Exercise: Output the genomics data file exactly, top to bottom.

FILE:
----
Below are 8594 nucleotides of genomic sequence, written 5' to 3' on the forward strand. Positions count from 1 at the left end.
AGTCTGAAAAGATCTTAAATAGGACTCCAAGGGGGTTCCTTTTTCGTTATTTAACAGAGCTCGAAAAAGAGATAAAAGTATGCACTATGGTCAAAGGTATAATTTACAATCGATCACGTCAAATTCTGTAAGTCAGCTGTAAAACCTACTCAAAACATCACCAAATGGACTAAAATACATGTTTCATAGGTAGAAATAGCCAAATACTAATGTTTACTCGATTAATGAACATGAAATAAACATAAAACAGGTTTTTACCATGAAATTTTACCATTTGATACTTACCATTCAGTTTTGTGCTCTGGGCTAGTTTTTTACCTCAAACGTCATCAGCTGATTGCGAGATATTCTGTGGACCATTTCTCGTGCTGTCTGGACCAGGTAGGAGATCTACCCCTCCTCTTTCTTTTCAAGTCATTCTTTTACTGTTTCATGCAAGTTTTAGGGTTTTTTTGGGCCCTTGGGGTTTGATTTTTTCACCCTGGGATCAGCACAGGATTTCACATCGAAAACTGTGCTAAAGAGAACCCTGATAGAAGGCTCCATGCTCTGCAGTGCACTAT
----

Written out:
Below are 8594 nucleotides of genomic sequence, written 5' to 3' on the forward strand. Positions count from 1 at the left end.
AGTCTGAAAAGATCTTAAATAGGACTCCAAGGGGGTTCCTTTTTCGTTATTTAACAGAGCTCGAAAAAGAGATAAAAGTATGCACTATGGTCAAAGGTATAATTTACAATCGATCACGTCAAATTCTGTAAGTCAGCTGTAAAACCTACTCAAAACATCACCAAATGGACTAAAATACATGTTTCATAGGTAGAAATAGCCAAATACTAATGTTTACTCGATTAATGAACATGAAATAAACATAAAACAGGTTTTTACCATGAAATTTTACCATTTGATACTTACCATTCAGTTTTGTGCTCTGGGCTAGTTTTTTACCTCAAACGTCATCAGCTGATTGCGAGATATTCTGTGGACCATTTCTCGTGCTGTCTGGACCAGGTAGGAGATCTACCCCTCCTCTTTCTTTTCAAGTCATTCTTTTACTGTTTCATGCAAGTTTTAGGGTTTTTTTGGGCCCTTGGGGTTTGATTTTTTCACCCTGGGATCAGCACAGGATTTCACATCGAAAACTGTGCTAAAGAGAACCCTGATAGAAGGCTCCATGCTCTGCAGTGCACTAT